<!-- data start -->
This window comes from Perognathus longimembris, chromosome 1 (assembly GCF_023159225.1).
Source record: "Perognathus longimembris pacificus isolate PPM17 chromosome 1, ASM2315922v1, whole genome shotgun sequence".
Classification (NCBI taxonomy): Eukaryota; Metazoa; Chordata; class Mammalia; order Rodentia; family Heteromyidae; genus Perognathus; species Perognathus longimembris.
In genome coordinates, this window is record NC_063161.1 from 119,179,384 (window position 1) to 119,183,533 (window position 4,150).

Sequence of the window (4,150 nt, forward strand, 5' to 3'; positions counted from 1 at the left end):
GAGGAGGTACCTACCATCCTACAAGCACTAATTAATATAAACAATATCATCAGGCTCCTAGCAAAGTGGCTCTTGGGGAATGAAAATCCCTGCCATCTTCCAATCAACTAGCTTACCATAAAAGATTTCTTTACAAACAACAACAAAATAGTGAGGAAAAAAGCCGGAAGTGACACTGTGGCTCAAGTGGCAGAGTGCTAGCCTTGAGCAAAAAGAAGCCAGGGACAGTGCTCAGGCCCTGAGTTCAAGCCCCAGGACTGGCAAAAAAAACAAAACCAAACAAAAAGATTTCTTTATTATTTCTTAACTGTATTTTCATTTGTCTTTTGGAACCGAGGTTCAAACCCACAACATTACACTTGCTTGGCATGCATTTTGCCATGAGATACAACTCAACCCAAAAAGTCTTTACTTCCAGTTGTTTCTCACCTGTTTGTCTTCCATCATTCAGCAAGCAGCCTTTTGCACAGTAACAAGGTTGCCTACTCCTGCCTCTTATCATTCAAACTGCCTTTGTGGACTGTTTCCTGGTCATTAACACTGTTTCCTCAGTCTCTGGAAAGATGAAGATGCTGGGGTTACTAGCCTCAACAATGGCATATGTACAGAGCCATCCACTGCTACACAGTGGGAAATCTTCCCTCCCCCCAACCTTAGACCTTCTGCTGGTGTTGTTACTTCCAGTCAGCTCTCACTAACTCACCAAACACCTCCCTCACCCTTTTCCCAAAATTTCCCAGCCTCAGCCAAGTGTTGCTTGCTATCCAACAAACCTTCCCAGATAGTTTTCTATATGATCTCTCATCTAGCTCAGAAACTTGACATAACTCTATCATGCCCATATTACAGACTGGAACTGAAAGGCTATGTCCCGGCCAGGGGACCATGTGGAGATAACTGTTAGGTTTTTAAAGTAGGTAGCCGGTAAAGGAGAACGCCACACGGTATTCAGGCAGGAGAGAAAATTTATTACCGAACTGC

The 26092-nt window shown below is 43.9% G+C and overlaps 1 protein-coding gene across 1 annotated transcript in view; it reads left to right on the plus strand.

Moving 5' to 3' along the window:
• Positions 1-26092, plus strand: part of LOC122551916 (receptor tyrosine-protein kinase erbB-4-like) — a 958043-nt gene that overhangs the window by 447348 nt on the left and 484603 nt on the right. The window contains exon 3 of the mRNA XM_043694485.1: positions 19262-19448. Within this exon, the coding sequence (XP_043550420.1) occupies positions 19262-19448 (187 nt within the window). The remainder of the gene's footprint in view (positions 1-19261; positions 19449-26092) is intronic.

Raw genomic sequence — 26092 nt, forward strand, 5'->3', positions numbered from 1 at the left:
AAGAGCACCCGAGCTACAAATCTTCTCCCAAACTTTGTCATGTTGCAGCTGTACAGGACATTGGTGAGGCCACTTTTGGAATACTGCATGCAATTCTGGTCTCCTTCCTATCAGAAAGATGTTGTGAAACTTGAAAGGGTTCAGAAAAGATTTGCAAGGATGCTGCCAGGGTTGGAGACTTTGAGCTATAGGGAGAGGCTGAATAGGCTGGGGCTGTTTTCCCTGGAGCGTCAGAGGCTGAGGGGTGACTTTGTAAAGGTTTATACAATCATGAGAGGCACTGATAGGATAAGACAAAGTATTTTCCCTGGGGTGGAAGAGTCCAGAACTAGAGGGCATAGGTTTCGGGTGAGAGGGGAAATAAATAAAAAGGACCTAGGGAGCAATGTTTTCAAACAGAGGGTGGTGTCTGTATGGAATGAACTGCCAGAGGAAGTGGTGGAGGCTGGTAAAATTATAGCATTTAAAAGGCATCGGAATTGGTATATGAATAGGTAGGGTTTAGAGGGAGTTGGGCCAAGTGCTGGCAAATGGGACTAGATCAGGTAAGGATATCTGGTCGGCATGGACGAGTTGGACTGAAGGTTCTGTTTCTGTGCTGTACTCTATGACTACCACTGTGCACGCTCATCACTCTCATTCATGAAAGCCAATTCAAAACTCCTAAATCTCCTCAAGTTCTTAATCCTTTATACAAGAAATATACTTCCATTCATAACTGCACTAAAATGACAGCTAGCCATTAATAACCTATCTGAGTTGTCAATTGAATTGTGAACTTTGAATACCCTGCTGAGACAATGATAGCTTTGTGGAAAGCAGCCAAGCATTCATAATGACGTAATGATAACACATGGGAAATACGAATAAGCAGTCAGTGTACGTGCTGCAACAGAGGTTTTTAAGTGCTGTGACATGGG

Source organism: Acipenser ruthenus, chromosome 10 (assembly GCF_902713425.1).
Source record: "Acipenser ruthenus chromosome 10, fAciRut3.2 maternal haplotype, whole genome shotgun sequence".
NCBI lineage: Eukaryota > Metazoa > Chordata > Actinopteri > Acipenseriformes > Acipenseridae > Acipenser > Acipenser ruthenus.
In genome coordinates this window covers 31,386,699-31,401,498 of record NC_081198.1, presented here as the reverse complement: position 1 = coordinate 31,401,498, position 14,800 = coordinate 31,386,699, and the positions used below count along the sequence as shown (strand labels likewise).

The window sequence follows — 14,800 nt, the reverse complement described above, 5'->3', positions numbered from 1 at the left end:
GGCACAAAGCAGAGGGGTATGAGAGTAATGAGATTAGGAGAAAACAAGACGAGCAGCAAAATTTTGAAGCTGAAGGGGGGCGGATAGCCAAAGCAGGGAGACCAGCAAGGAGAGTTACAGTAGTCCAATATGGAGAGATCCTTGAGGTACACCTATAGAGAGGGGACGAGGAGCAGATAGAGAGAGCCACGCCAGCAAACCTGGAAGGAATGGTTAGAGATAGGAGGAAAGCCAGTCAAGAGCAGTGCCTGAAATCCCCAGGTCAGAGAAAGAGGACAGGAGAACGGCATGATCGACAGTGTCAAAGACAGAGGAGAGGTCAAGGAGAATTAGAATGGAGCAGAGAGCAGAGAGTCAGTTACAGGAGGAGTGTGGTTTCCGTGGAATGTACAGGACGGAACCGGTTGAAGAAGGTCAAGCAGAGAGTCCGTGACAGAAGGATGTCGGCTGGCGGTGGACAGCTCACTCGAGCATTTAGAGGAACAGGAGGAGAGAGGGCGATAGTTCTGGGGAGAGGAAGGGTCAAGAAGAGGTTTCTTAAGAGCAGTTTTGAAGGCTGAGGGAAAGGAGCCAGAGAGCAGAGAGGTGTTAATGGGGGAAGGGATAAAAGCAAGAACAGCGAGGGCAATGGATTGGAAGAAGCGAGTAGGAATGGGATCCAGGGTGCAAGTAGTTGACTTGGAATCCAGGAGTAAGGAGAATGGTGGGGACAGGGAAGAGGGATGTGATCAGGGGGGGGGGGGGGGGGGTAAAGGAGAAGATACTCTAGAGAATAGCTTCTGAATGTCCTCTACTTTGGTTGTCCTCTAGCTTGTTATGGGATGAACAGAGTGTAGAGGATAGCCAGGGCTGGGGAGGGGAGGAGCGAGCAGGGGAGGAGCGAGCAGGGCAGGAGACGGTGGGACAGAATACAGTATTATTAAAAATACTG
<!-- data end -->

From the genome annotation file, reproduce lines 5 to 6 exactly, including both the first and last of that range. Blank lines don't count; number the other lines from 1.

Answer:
Sequence of the window (4,150 nt, forward strand, 5' to 3'; positions counted from 1 at the left end):
GAGGAGGTACCTACCATCCTACAAGCACTAATTAATATAAACAATATCATCAGGCTCCTAGCAAAGTGGCTCTTGGGGAATGAAAATCCCTGCCATCTTCCAATCAACTAGCTTACCATAAAAGATTTCTTTACAAACAACAACAAAATAGTGAGGAAAAAAGCCGGAAGTGACACTGTGGCTCAAGTGGCAGAGTGCTAGCCTTGAGCAAAAAGAAGCCAGGGACAGTGCTCAGGCCCTGAGTTCAAGCCCCAGGACTGGCAAAAAAAACAAAACCAAACAAAAAGATTTCTTTATTATTTCTTAACTGTATTTTCATTTGTCTTTTGGAACCGAGGTTCAAACCCACAACATTACACTTGCTTGGCATGCATTTTGCCATGAGATACAACTCAACCCAAAAAGTCTTTACTTCCAGTTGTTTCTCACCTGTTTGTCTTCCATCATTCAGCAAGCAGCCTTTTGCACAGTAACAAGGTTGCCTACTCCTGCCTCTTATCATTCAAACTGCCTTTGTGGACTGTTTCCTGGTCATTAACACTGTTTCCTCAGTCTCTGGAAAGATGAAGATGCTGGGGTTACTAGCCTCAACAATGGCATATGTACAGAGCCATCCACTGCTACACAGTGGGAAATCTTCCCTCCCCCCAACCTTAGACCTTCTGCTGGTGTTGTTACTTCCAGTCAGCTCTCACTAACTCACCAAACACCTCCCTCACCCTTTTCCCAAAATTTCCCAGCCTCAGCCAAGTGTTGCTTGCTATCCAACAAACCTTCCCAGATAGTTTTCTATATGATCTCTCATCTAGCTCAGAAACTTGACATAACTCTATCATGCCCATATTACAGACTGGAACTGAAAGGCTATGTCCCGGCCAGGGGACCATGTGGAGATAACTGTTAGGTTTTTAAAGTAGGTAGCCGGTAAAGGAGAACGCCACACGGTATTCAGGCAGGAGAGAAAATTTATTACCGAACTGC